BOSTON (AP) — A bill that would bar discrimination against transgender people in public accommodations and allow them to use bathrooms and locker rooms that correspond with the gender they identify with won overwhelming approval in the Democratic-controlled Massachusetts House on Wednesday.
Its passage comes a day after Republican Gov. Charlie Baker said he would sign the House version of the bill, which includes language that targets false claims of gender identity, if it reaches his desk. The bill must now be reconciled with a Senate version, which does not include that language.
The 116-36 House vote, following several hours of debate on the highly charged issue, was greeted with loud and sustained applause from supporters who had filled the House gallery to capacity.
“Our state is one step closer to allowing me, a 14-year-old transgender girl, to be able to live my life the way I want to live my life and be free and not have to worry about being discriminated (against) in public,” said Nicole Talbot, an eighth-grader from Grafton, after watching the debate with her mother.
Opponents, who gathered outside the House chamber as the debate unfolded, briefly directed chants of “shame on you” toward lawmakers after the vote.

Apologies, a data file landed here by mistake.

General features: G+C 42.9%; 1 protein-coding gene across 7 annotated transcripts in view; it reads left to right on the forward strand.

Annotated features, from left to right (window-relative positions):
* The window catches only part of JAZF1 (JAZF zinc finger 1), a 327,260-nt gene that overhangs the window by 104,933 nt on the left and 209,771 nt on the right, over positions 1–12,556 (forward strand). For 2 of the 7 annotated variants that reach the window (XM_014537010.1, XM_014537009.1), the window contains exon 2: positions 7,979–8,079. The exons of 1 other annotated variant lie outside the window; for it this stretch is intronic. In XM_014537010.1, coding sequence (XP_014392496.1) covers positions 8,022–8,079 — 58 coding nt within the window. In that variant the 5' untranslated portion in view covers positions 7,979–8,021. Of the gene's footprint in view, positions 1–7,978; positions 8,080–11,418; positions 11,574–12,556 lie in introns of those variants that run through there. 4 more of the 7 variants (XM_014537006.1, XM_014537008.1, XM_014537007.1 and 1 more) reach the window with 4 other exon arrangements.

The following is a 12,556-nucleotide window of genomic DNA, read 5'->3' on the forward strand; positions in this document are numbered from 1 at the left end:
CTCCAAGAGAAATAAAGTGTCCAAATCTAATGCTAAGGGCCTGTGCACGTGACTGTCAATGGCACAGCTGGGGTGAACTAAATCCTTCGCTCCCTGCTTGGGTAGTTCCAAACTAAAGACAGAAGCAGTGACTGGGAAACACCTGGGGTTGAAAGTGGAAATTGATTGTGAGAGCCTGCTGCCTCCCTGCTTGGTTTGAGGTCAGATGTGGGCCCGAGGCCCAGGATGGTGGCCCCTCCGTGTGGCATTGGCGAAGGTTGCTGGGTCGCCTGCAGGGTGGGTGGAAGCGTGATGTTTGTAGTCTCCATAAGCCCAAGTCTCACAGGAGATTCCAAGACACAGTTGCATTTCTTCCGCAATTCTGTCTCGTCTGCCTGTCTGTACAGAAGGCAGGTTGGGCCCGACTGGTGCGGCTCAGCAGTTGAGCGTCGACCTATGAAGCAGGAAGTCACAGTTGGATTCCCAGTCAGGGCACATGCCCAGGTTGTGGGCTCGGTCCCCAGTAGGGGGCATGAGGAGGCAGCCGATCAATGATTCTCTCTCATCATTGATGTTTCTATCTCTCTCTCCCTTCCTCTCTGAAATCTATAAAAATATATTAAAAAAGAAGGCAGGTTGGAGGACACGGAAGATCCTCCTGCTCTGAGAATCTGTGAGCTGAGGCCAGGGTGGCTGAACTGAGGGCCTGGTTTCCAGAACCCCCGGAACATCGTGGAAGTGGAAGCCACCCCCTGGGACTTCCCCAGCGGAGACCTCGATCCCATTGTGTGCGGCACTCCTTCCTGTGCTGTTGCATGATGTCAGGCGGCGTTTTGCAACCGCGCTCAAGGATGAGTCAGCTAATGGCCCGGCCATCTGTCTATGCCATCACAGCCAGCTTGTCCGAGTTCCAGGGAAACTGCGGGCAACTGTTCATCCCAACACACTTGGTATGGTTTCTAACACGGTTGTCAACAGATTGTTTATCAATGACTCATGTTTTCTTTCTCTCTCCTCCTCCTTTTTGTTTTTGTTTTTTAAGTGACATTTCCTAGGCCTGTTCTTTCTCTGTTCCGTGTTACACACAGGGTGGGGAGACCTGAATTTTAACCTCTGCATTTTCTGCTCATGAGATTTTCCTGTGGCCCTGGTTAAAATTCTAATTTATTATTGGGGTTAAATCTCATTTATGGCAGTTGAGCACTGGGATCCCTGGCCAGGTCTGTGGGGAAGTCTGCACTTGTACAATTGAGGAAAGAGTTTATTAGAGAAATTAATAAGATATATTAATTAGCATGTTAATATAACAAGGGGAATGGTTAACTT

A 2011 state law prohibits discrimination in employment and housing but does not extend to public accommodations such as restaurants or shopping malls.
Critics of the bill have suggested that sexual predators could make false claims to gain access to women’s restrooms or locker rooms.
Rep. John Fernandes, a Milford Democrat who presided over hearings on the bill, urged colleagues to put aside fear and emotion and focus on the facts. He said discrimination should not be allowed anywhere.
“It’s wrong in bathrooms and it’s wrong in locker rooms and it’s wrong in business settings,” Fernandes said.
After months of being publicly noncommittal on the bill, Baker agreed Tuesday to sign the House version of the bill, which assesses penalties for people who make false claims of gender identity.